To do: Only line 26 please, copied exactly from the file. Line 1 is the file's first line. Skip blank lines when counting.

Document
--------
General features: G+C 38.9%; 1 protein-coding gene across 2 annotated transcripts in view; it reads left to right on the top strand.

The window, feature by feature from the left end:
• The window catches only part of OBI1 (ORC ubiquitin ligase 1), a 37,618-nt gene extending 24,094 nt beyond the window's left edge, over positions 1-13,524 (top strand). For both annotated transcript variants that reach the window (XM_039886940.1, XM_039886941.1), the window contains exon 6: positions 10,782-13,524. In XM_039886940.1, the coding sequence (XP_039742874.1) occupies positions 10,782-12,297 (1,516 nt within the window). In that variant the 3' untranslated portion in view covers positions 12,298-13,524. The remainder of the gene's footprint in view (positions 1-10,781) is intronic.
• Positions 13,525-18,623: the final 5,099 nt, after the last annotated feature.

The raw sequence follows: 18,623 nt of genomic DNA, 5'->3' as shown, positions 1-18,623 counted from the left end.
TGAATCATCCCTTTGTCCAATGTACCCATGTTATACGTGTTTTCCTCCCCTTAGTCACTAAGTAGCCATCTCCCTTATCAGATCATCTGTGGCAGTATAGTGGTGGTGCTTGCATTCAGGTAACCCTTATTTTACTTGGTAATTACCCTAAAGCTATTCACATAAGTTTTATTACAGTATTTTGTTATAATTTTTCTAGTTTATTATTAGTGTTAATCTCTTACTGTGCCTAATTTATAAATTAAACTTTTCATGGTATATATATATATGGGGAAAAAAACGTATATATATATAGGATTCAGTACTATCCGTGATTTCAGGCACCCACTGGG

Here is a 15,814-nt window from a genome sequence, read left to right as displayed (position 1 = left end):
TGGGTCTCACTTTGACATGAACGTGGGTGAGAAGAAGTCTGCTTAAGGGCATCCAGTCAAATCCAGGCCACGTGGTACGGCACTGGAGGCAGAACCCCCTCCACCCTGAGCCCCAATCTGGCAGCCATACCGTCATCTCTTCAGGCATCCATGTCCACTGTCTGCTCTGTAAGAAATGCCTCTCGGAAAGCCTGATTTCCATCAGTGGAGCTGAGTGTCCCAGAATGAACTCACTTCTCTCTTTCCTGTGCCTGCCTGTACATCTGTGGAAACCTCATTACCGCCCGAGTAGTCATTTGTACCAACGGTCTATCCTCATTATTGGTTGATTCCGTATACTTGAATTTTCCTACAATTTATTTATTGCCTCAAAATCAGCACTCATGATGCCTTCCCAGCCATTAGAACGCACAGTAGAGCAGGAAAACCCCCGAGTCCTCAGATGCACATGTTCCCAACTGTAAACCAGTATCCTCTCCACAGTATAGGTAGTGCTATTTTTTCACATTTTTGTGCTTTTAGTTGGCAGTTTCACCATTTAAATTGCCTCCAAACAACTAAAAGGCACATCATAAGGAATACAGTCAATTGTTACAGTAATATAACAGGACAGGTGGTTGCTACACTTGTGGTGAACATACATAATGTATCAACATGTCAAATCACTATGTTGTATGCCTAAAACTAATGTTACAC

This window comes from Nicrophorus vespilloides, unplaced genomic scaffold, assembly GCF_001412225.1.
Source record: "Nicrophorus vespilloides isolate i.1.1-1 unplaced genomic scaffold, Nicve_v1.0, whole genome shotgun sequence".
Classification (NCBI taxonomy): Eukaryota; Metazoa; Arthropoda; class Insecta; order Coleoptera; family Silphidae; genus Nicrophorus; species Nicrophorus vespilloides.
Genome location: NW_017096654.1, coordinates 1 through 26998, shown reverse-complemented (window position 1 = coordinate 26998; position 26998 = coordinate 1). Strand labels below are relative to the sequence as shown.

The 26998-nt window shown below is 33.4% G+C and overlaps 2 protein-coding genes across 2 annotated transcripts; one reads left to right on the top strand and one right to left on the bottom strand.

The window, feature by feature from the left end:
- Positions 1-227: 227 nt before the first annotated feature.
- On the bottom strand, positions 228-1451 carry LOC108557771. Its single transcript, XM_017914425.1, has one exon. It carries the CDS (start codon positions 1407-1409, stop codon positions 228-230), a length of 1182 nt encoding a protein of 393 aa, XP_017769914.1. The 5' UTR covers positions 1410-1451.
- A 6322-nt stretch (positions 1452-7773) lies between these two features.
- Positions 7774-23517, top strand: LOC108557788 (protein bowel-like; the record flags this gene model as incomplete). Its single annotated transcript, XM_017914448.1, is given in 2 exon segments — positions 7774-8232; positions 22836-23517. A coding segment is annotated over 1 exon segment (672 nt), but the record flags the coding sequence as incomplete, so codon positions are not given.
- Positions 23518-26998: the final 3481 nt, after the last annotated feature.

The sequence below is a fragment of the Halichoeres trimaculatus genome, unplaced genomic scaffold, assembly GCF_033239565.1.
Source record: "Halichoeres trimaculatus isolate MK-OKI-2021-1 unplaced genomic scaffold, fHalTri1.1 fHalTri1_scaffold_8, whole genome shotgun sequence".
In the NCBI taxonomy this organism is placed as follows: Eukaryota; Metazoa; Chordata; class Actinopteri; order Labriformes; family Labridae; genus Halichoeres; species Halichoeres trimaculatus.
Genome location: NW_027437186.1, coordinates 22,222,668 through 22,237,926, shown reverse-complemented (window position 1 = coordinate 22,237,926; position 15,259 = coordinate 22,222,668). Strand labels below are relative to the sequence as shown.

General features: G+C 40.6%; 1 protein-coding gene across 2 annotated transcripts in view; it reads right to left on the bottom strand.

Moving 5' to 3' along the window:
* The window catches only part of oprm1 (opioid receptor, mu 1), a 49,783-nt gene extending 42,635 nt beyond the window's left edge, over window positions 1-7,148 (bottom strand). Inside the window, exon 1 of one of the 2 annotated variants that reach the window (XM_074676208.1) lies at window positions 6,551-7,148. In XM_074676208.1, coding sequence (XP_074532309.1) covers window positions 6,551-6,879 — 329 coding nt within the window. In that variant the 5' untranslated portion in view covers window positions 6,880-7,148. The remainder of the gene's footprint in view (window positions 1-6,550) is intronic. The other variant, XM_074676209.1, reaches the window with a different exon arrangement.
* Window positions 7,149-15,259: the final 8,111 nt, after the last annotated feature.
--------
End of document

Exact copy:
* The window catches only part of oprm1 (opioid receptor, mu 1), a 49,783-nt gene extending 42,635 nt beyond the window's left edge, over window positions 1-7,148 (bottom strand). Inside the window, exon 1 of one of the 2 annotated variants that reach the window (XM_074676208.1) lies at window positions 6,551-7,148. In XM_074676208.1, coding sequence (XP_074532309.1) covers window positions 6,551-6,879 — 329 coding nt within the window. In that variant the 5' untranslated portion in view covers window positions 6,880-7,148. The remainder of the gene's footprint in view (window positions 1-6,550) is intronic. The other variant, XM_074676209.1, reaches the window with a different exon arrangement.